Liberal economist named as Egypt's interim prime minister. Hazem el-Beblawi was finance minister in the interim government formed after the ouster of Hosni Mubarak.
The appointment of el-Beblawi was also confirmed by Ahmed el-Musulamani, spokesperson for interim president Adli Mansour. Opposition leader Mohamed ElBaradei will be vice-president. The radical Islamist Nour Party had rejected the candidacy of ElBaradei for presidency but has accepted that of el-Beblawi. Just yesterday the Nour Party had said they were suspending participation in the transition process after condemning the killing of about 50 Muslim Brotherhood protesters in Cairo.
Earlier there were several reports that former finance minister Samir Radwan would be chosen as prime minister and that the Nour Party supported him although it was noted that the decision was not final.
No doubt Beblawi will have the support of liberal secularists and many in the west. He is a founding member of the Egyptian Social Democratic Party and writes a column every week for the state-operated al-Ahram newspaper. He held positions under the Mubarak regime, being undersecretary-general to the UN between 1995 and 2000, and chair of the Export Development Bank from 1983 to 1995. Beblawi has taught at the American University of Cairo, in California and at the Sorbonne in France. He is exactly the sort of technocrat who together with ElBaradei will immediately start discussion with the IMF to finish loan negotiations to rescue Egypt's sinking economy. The austerity measures which Morsi was forced to adopt helped stir up the people against him. It will be interesting to see what the interim government of technocrats will do. There may be some combination of a stimulus together with a continuation of cuts to subsidies that will hurt many Egyptians.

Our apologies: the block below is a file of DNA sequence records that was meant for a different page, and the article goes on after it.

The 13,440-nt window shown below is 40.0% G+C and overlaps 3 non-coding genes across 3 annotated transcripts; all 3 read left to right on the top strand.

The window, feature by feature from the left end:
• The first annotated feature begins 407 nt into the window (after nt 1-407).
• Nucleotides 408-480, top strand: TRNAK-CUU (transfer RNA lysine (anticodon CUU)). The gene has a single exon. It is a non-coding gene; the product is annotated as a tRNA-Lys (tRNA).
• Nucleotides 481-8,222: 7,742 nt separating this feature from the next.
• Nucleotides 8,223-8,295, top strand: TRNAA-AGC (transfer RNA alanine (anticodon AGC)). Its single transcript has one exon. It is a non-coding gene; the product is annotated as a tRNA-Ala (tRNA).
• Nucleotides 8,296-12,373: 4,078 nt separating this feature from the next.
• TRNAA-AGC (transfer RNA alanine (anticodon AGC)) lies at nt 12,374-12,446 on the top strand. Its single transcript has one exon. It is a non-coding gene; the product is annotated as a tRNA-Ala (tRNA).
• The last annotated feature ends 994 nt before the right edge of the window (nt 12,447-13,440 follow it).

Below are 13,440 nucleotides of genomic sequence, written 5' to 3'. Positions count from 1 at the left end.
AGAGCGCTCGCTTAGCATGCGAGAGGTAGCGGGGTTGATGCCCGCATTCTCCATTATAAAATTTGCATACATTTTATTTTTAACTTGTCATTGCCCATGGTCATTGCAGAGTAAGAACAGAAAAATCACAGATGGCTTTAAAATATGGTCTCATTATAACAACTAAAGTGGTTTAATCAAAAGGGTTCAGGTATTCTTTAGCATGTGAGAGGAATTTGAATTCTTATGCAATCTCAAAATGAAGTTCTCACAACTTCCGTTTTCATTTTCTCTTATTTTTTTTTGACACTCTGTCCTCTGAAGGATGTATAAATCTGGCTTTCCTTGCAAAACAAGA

Opposition leader, Mohamed ElBaradei, was named Egypt's vice-president and shortly after resigned
ElBaradei stressed just a few days ago the importance of the IMF loan, that will further turn the screws on Egyptians and please international and Gulf capital in particular. No doubt some Arab investors support the Nour party and are urging it to support the technocratic government.
In an interview with Reuters at his Cairo villa, ElBaradei said: "Success or failure is now on the altar of political consensus, because if you don't have consensus, you don't have stability. Without stability, you don't have an economy going on, and without an economy going on, you will end up with hungry, angry people.The economy is bust. All of the economic indicators. If you look at GDP, inflation, foreign reserves, current account, national debt, it's all in the red. It's a very precarious situation.Everyone is waiting now for the IMF. That is clear."
The government had been negotiating a $4.8 billion loan from the International Monetary Fund, before the military coup. ElBaradei will push for completion of negotiations as a first order of business. The stability that ElBaradei speaks of as necessary may be difficult to achieve.
The army crackdown on the Muslim Brotherhood has led to a rejection of the army road map and participation in the transition process. The Muslim Brotherhood has rejected a decree made by the transitional prime minister, Mansour, that set a timetable for new elections and a mechanism to amend the constitution. A senior member of the Brotherhood said that the group would still push for the reinstatement of former president Morsi.
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